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July 30, 2008

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Discussion Topic: NRA Vs. Hunters For Fair Chase

The debate over high-fence hunting in the Peace Garden State is heating up, as a group called North Dakota Hunters For Fair Chase petitions for a ballot measure to end the practice—and the NRA blasts them for it. Here’s the latest:

From the North Dakota Hunters For Fair Chase website:

North Dakota Hunters for Fair Chase is a grassroots Initiative Committee organized by a group of men and women dedicated to preserving Fair Chase as an intricate part of our state and national hunting heritage, a heritage that we want to pass on to our children and grandchildren. Our objective is to place a measure on the November, 2008 ballot that enacts a law that prohibits shooting captive deer, elk and exotic mammals behind escape proof fences, a practice that is both mercenary and unethical.

And from a recent NRA press release:

North Dakota sportsmen should be aware that a group cleverly calling itself North Dakota Hunters for Fair Chase is circulating petitions for signatures to place an anti-hunting initiative on the 2008 General Election ballot. . . .

This initiative effort is supported by the Humane Society of the United States. . . .

The proposed initiative would ban private big game hunting preserves in North Dakota, a long-standing tradition in the state. . . . Hunting ethics should be decided by each individual hunter, not by politically-motivated laws supported by radical animal “rights” interest groups.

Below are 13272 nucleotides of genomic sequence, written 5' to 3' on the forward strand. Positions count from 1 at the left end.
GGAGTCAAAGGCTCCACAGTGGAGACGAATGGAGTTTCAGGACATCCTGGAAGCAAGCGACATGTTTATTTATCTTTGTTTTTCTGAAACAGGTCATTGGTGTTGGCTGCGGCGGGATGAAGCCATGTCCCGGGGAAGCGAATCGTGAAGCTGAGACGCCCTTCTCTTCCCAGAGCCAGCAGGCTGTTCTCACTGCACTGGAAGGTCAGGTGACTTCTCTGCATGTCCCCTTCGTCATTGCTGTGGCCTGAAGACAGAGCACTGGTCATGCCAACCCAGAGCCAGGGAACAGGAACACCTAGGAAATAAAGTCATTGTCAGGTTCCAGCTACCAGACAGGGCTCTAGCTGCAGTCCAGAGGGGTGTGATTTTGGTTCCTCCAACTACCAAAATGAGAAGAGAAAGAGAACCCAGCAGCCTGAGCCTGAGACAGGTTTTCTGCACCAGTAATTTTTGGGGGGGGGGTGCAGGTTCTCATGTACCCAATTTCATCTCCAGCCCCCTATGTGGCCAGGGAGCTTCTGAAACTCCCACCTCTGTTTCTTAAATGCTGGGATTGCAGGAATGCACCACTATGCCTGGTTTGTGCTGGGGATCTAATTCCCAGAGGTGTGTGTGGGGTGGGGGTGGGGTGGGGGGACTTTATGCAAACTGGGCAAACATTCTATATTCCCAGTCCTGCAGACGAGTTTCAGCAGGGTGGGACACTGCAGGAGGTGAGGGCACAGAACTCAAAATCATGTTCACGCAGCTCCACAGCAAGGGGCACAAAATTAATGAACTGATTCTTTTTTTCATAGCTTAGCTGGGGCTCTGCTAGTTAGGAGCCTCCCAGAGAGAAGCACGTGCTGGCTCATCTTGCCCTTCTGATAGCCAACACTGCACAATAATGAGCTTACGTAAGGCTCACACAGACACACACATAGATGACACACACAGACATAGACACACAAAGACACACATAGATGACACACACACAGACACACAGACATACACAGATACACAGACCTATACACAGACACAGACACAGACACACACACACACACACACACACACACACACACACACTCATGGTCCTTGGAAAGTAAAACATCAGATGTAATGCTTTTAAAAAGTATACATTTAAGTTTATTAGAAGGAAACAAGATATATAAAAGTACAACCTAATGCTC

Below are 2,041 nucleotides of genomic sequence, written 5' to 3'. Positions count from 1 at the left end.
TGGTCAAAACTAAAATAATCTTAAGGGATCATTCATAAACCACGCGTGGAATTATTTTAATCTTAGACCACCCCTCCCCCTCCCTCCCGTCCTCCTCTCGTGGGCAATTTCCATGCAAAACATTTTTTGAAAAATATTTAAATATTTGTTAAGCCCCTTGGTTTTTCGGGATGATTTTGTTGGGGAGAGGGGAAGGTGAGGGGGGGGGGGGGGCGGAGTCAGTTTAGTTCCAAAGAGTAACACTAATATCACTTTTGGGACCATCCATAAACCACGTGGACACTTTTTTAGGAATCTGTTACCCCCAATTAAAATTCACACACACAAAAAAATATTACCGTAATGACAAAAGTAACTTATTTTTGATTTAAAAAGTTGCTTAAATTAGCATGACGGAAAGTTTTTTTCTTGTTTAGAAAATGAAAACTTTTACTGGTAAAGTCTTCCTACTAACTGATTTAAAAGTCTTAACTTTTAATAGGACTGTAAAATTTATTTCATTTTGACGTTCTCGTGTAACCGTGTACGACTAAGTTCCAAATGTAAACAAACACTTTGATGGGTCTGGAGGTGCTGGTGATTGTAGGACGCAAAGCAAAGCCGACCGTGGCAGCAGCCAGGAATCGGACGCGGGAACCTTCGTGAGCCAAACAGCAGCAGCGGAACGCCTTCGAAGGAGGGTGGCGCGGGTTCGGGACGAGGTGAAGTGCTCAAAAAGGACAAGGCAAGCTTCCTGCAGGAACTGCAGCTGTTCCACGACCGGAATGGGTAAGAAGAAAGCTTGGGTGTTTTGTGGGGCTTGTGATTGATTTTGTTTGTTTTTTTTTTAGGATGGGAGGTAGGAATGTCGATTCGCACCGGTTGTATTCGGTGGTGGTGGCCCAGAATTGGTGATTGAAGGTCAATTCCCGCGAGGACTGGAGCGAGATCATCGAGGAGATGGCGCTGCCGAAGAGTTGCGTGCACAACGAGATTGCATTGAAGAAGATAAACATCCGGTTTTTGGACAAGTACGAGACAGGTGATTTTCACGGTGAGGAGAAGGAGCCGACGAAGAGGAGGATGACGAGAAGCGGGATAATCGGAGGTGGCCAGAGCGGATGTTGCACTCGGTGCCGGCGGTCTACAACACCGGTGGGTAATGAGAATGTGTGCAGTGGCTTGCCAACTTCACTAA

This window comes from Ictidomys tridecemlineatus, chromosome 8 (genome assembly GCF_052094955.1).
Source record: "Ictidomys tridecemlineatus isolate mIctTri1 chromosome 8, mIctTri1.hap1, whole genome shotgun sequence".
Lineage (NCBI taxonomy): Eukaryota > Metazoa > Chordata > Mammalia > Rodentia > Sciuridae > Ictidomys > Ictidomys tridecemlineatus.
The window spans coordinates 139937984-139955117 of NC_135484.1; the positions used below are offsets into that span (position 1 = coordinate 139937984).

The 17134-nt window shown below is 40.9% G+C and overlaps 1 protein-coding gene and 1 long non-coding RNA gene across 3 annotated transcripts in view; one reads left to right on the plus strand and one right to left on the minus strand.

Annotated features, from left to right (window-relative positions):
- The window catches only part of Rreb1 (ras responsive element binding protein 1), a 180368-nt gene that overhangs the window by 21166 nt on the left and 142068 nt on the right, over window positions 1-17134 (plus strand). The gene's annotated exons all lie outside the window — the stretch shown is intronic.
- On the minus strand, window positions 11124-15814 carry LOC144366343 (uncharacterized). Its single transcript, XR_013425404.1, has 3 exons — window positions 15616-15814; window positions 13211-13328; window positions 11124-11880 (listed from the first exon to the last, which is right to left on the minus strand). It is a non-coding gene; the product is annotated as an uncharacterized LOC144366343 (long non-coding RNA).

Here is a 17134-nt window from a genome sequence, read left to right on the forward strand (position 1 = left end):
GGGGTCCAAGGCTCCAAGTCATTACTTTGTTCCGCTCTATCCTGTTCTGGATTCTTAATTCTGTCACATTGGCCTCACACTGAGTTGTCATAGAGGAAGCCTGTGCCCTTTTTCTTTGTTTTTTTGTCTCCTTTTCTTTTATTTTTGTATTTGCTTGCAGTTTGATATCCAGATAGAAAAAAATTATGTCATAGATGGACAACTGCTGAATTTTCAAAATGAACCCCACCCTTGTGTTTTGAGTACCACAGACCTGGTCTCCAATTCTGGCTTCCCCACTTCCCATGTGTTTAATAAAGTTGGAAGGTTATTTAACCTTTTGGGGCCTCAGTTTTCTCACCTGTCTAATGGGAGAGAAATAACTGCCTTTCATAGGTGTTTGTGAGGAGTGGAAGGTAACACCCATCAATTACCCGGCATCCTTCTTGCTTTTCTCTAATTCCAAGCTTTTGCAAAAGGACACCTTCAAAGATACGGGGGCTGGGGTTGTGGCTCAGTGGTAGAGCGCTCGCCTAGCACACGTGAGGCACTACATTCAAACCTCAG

Be sure to check out the NDHFC site and the full NRA press release. Then tell us what you think.



Comments

Joel

I'm not necessarily opposed to high-fence operations, but don't call it "hunting." So I sort of agree with the NRA that banning it would be a violation of property rights. That said, I find the NRA's tactics despicable. The ballot measure is clearly a misguided initiative from well-meaning sportsmen, yet read the entire NRA press release: Notice how they take a bunch of HSUS quotes, pull them out of context, put them in bold type, and slap them on the Fair Chase groups' collective forehead. That isn't fair. It isn't real information. It's just more underhanded propaganda from the NRA.
I appreciate what they do to protect hunter's guns--but I wish they weren't so sleezy about it.

Phillip

I have been following this for a while, and while I don't totally agree with the NRA's propagandistic position, I also totally disagree with the position of the NDHFC.

First of all, high fence hunting isn't for everyone, but to challenge it on the grounds that it's not "fair chase" is totally opening the door for more challenges to our sport.

What the hell IS fair about modern sport hunting? Sure, the critters tend to come out ahead on any given day, but when the crosshairs are aligned at 300 yards, or the fiber-optic sight pin lines up to send a carbon shaft at 290fps... there's nothing fair about that.